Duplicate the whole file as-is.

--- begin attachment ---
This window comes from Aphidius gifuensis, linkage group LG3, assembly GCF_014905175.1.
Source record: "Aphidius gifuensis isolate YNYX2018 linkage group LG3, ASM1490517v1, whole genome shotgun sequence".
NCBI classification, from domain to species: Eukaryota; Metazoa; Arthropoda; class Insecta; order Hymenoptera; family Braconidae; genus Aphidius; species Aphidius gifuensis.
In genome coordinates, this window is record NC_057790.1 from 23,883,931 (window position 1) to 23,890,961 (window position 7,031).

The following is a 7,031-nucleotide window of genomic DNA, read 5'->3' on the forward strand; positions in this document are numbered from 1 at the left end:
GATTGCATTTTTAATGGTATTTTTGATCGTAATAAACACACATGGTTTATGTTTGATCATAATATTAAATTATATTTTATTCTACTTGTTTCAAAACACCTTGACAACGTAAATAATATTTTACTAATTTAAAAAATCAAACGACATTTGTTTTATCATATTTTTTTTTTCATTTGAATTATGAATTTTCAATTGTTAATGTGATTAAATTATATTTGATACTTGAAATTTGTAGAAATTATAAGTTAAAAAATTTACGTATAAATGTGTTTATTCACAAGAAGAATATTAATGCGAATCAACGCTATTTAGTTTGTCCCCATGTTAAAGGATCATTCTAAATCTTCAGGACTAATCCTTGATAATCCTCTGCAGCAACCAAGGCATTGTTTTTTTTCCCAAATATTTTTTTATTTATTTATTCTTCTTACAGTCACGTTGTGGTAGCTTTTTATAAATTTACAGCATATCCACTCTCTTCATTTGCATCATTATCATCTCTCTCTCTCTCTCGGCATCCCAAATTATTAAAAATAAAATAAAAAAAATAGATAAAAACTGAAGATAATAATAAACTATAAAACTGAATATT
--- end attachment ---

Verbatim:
This window comes from Aphidius gifuensis, linkage group LG3, assembly GCF_014905175.1.
Source record: "Aphidius gifuensis isolate YNYX2018 linkage group LG3, ASM1490517v1, whole genome shotgun sequence".
NCBI classification, from domain to species: Eukaryota; Metazoa; Arthropoda; class Insecta; order Hymenoptera; family Braconidae; genus Aphidius; species Aphidius gifuensis.
In genome coordinates, this window is record NC_057790.1 from 23,883,931 (window position 1) to 23,890,961 (window position 7,031).

The following is a 7,031-nucleotide window of genomic DNA, read 5'->3' on the forward strand; positions in this document are numbered from 1 at the left end:
GATTGCATTTTTAATGGTATTTTTGATCGTAATAAACACACATGGTTTATGTTTGATCATAATATTAAATTATATTTTATTCTACTTGTTTCAAAACACCTTGACAACGTAAATAATATTTTACTAATTTAAAAAATCAAACGACATTTGTTTTATCATATTTTTTTTTTCATTTGAATTATGAATTTTCAATTGTTAATGTGATTAAATTATATTTGATACTTGAAATTTGTAGAAATTATAAGTTAAAAAATTTACGTATAAATGTGTTTATTCACAAGAAGAATATTAATGCGAATCAACGCTATTTAGTTTGTCCCCATGTTAAAGGATCATTCTAAATCTTCAGGACTAATCCTTGATAATCCTCTGCAGCAACCAAGGCATTGTTTTTTTTCCCAAATATTTTTTTATTTATTTATTCTTCTTACAGTCACGTTGTGGTAGCTTTTTATAAATTTACAGCATATCCACTCTCTTCATTTGCATCATTATCATCTCTCTCTCTCTCTCGGCATCCCAAATTATTAAAAATAAAATAAAAAAAATAGATAAAAACTGAAGATAATAATAAACTATAAAACTGAATATT